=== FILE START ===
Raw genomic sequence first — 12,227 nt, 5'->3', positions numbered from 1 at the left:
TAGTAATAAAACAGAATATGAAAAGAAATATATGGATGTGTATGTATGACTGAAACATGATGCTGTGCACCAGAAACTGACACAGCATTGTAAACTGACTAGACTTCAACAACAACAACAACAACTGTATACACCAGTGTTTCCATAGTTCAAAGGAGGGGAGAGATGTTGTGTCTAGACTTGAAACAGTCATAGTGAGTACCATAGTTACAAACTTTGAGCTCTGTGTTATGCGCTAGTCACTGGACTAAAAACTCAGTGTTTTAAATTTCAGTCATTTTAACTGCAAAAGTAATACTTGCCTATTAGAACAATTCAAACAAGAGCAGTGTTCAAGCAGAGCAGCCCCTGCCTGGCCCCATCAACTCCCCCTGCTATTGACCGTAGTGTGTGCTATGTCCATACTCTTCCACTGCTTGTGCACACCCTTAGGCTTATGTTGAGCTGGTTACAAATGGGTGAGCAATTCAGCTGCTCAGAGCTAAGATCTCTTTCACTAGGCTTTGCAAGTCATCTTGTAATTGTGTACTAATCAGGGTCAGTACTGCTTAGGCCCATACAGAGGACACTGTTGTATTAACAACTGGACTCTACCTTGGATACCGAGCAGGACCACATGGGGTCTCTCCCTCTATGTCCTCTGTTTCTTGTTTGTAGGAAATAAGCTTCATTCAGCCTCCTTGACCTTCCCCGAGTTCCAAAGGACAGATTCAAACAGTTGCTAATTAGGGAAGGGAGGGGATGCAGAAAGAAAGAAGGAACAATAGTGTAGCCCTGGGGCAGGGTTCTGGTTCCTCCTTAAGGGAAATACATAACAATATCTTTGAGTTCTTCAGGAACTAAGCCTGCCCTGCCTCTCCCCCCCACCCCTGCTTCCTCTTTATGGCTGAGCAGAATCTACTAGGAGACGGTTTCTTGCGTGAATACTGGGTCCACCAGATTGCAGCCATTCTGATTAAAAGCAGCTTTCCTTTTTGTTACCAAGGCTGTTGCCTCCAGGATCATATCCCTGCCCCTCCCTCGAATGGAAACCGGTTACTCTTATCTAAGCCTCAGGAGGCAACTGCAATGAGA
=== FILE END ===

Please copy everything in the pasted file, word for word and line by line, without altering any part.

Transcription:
Raw genomic sequence first — 12,227 nt, 5'->3', positions numbered from 1 at the left:
TAGTAATAAAACAGAATATGAAAAGAAATATATGGATGTGTATGTATGACTGAAACATGATGCTGTGCACCAGAAACTGACACAGCATTGTAAACTGACTAGACTTCAACAACAACAACAACAACTGTATACACCAGTGTTTCCATAGTTCAAAGGAGGGGAGAGATGTTGTGTCTAGACTTGAAACAGTCATAGTGAGTACCATAGTTACAAACTTTGAGCTCTGTGTTATGCGCTAGTCACTGGACTAAAAACTCAGTGTTTTAAATTTCAGTCATTTTAACTGCAAAAGTAATACTTGCCTATTAGAACAATTCAAACAAGAGCAGTGTTCAAGCAGAGCAGCCCCTGCCTGGCCCCATCAACTCCCCCTGCTATTGACCGTAGTGTGTGCTATGTCCATACTCTTCCACTGCTTGTGCACACCCTTAGGCTTATGTTGAGCTGGTTACAAATGGGTGAGCAATTCAGCTGCTCAGAGCTAAGATCTCTTTCACTAGGCTTTGCAAGTCATCTTGTAATTGTGTACTAATCAGGGTCAGTACTGCTTAGGCCCATACAGAGGACACTGTTGTATTAACAACTGGACTCTACCTTGGATACCGAGCAGGACCACATGGGGTCTCTCCCTCTATGTCCTCTGTTTCTTGTTTGTAGGAAATAAGCTTCATTCAGCCTCCTTGACCTTCCCCGAGTTCCAAAGGACAGATTCAAACAGTTGCTAATTAGGGAAGGGAGGGGATGCAGAAAGAAAGAAGGAACAATAGTGTAGCCCTGGGGCAGGGTTCTGGTTCCTCCTTAAGGGAAATACATAACAATATCTTTGAGTTCTTCAGGAACTAAGCCTGCCCTGCCTCTCCCCCCCACCCCTGCTTCCTCTTTATGGCTGAGCAGAATCTACTAGGAGACGGTTTCTTGCGTGAATACTGGGTCCACCAGATTGCAGCCATTCTGATTAAAAGCAGCTTTCCTTTTTGTTACCAAGGCTGTTGCCTCCAGGATCATATCCCTGCCCCTCCCTCGAATGGAAACCGGTTACTCTTATCTAAGCCTCAGGAGGCAACTGCAATGAGA